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40 terms

ch 19 bio

the credit of this goes to gary its just that it wasnt working on mine so I copied the terms and made a new one
an assemblage of species living close enough together for potential interaction
Species richness
the total number of different species on the community
Species diversity
considers both diversity factors: species richness and relative abundance
refers to the community's ability to resist change and return to its original species composition after being disturbed
Trophic structure
the feeding relationships among the various species making up the community
Interspecific competition
when populations of two or more species in a community rely on similar limiting sources
Competitive exclusion principle
the concept that populations of two species cannot coexist in a community if their niches are nearly identical
Resource partitioning
differentiation of niches that enables species to coexist in a community
the sum total of a species' use of the biotic and abiotic resources in its environment
the interspecific interaction where the consumer is the predator and the food species is the prey (predator adaptations, plant defenses against herbivores, animal defenses against predators)
Cryptic coloration
a passive defense that makes potential prey difficult to spot against its background
Warning coloration
animals with chemical defenses are often brightly colored
Batesian mimicry
a palatable or harmless species mimics an unpalatable or harmful model
Mullerian mimicry
two or more unpalatable species resemble each other
Keystone predator
species that reduces the density of the strongest competitorsin a community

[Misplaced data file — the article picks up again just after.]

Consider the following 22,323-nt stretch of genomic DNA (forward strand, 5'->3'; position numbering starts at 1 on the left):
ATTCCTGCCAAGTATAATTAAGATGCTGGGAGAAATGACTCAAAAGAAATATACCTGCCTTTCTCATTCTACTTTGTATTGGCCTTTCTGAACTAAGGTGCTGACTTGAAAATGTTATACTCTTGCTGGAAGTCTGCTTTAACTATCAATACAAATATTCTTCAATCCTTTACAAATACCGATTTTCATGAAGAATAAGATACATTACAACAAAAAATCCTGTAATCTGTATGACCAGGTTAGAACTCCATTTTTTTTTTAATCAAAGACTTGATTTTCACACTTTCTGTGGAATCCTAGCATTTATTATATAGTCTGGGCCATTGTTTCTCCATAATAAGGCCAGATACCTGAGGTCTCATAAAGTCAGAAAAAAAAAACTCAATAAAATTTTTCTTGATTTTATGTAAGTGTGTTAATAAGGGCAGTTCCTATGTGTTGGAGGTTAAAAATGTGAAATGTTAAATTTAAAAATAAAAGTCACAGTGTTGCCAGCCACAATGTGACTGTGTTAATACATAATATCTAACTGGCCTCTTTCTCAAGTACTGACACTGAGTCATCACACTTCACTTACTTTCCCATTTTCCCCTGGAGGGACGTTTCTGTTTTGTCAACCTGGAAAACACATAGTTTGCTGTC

Symbiotic relationships
an interaction between two or more species that live together in a direct contact
episodes that damage biological communities, at least temporarily, by destroying organisms and altering the availability of resources such as mineral nutrients and water
Ecological succession
the process of community change
Primary succession
when a community arises in a virtually lifeless area with no soil
Secondary succession
occurs where a disturbance has destroyed an existing commnuity but left the soil intact
consists of all the organisms in a given area plus the physical environment, including soil, water, and air
Energy flow
the passage of enterthrough the components of the ecosystem
Chemical cycling
the use and reuse of chemical elements such as carbon and nitrogen within the ecosystem
Trophic levels
a level in a food chain
Food chain
the sequence of food transfer from trophic level to trophic level
Food web
a network of interconnecting food chains
the amount, or mass,of organic material in an ecosystem
Primary productivity
the rate at which plants and other producers build biomass, or organic matter
Energy pyramid
the cumulative loss of energy from a food chain can be represented in a diagram
Biogeochemical cycles
any of the various chemical circuits occurring in an ecosystem, involving both abiotic and biotic components of the ecosystem
Abiotic reservoir
the part of an ecosystem where a chemical, such as carbon ir nitrogen, accumulates or is stockpiled outside of living organisms
major types of ecosystems that cover large geographic regions
the region from the Tropic of Cancer to the Tropic of Capricorn
Temperate zones
latitudes between the tropics and the Arctic Circle in the north and the Antarctic Cirlcle in the south
Photic zone
the region of an aquatic ecosystem into which light penetrates and where photosynthesis occurs
Aphotic zone
the region of an aquatic ecosystem beneath the photic zone, where light does not penetrate enought for photosynthesis to take place
benthic zone
a seafloor or the bottom of a freshwater lake, pond, river, or stream
the area where a freshwater stream or river merges with the ocean
Intertidal zone
the area where land meets sea
Pelagic zone
the open ocean itself